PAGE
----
The Day After – (Edvard Munch) Previous Next


Artists:

Style: Expressionism

Topics: Food

Date: 1850

Size: 115 x 152 cm

Museum: Nasjonalgalleriet (Oslo, Norway)

Technique: Oil On Canvas

Gallery, Oslo, in 1909 the public was shocked; one critic denounced it as portraying a drunken prostitute. This is unlikely to have been Munch's idea. He did paint several pictures of prostitutes, tending to depict them as unattractive or even grotesque, whereas this woman closely resembles the Madonna and, different though the setting, shares her ethereal beauty. She is probably intended to illustrate one aspect of the essence of protean womanhood portrayed in that work. Both paintings in fact relate to a lost picture by Munch that Hans Jaeger had with him in his prison cell when jailed in 1886 for publishing From Christiania's Bohemia, a novel in which descriptions of free bohemian life parallel what is shown here. The present picture is more directly a replica, modified by his style of the 1890s, of the same subject painted in 1885-86 and also lost. One important Norwegian precedent for the depiction of a dissolute woman would undoubtedly have been known to Munch, Hans Heyerdahl's tiny, exquisite painting of The Champagne Girl, which was also strongly attacked when exhibited. If Munch's picture represents The Day After, Heyerdahl's might be called 'The Evening Before.'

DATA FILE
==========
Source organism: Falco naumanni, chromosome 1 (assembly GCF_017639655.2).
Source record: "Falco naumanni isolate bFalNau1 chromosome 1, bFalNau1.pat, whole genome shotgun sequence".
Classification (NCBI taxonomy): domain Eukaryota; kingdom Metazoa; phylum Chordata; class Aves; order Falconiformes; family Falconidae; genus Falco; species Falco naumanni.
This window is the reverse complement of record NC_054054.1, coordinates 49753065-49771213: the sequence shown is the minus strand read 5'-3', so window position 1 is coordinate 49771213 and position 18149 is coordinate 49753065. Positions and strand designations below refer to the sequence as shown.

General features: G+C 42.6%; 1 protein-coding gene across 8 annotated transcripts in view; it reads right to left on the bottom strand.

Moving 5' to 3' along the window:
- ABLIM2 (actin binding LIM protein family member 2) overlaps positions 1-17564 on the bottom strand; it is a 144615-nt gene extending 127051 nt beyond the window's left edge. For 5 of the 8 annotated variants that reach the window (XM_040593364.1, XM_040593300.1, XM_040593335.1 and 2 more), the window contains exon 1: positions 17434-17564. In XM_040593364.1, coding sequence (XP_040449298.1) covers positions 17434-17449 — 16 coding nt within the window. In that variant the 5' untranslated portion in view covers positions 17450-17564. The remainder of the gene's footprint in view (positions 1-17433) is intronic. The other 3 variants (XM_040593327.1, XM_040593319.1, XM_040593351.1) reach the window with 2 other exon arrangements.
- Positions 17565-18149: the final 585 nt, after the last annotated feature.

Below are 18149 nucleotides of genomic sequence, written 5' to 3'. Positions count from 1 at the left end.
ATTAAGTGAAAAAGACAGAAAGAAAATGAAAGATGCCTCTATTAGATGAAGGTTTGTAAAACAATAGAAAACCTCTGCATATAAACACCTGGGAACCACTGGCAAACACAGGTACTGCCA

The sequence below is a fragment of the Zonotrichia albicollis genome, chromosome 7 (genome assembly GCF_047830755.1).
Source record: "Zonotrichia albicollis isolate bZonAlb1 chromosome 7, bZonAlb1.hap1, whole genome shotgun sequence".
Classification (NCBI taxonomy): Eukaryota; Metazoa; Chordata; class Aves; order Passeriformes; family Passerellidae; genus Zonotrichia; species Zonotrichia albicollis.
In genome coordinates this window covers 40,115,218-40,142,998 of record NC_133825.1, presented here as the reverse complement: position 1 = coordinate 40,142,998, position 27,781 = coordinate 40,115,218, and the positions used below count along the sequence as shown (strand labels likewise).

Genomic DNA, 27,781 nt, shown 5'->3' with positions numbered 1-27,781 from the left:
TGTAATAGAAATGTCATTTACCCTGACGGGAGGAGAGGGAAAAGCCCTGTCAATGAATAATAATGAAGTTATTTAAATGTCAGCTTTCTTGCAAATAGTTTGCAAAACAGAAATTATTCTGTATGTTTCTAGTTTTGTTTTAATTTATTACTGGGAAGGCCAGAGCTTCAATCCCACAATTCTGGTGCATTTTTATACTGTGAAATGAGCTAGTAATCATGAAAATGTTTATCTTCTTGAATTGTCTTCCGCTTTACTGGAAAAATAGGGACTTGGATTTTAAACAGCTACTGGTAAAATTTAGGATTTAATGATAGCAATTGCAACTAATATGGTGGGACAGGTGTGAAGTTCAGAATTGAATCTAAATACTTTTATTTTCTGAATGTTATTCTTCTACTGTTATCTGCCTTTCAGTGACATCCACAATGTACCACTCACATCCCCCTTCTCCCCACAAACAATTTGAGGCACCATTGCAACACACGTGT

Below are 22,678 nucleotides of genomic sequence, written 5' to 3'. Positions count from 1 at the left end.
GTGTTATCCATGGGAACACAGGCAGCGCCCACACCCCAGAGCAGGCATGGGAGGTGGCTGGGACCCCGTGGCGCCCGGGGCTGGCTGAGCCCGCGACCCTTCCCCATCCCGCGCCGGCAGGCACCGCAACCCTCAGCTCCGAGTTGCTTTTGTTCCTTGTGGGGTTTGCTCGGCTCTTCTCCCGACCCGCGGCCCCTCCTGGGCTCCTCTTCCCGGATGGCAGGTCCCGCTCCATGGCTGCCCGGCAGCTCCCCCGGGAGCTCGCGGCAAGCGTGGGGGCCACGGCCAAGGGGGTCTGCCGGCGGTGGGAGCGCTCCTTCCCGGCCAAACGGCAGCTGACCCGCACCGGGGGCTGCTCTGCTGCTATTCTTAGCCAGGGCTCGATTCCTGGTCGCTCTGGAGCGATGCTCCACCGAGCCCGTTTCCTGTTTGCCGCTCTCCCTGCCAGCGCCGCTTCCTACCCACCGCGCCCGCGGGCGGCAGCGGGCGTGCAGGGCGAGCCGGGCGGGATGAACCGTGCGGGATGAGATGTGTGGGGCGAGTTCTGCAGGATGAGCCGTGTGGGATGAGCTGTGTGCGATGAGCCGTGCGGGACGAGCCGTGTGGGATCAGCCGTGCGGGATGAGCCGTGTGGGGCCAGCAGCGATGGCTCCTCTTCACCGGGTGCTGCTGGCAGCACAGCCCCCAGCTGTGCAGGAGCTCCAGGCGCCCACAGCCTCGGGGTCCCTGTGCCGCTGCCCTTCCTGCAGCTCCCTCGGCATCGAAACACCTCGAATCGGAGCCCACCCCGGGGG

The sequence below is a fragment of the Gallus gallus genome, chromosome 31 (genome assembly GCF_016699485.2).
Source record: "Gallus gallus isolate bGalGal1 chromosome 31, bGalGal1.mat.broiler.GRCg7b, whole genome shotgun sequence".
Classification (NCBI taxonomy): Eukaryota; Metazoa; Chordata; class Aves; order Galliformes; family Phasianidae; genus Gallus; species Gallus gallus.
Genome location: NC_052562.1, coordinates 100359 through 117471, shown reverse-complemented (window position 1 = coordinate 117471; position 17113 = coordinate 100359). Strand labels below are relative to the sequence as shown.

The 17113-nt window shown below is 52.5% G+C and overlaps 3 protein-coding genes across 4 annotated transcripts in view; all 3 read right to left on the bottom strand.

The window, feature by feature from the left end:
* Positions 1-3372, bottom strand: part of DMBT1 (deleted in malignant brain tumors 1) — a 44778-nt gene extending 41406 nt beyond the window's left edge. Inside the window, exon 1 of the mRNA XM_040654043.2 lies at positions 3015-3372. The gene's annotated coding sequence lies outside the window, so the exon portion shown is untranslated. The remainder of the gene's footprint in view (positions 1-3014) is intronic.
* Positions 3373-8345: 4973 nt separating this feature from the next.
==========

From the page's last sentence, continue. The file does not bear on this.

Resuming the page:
This artwork is in the public domain.

Artists

Edvard Munch

Download

Click here to download

Permissions

Free for non commercial use. See below.

Edvard Munch – Most viewed artworks

Public domain

This image (or other media file) is in the public domain because its copyright has expired. However - you may not use this image for commercial purposes and you may not alter the image or remove the watermark.

This applies to the United States, Canada, the European Union and those countries with a copyright term of life of the author plus 70 years.


Note that a few countries have copyright terms longer than 70 years: Mexico has 100 years, Colombia has 80 years, and Guatemala and Samoa have 75 years. This image may not be in the public domain in these countries, which moreover do not implement the rule of the shorter term. Côte d'Ivoire has a general copyright term of 99 years and Honduras has 75 years, but they do implement that rule of the shorter term.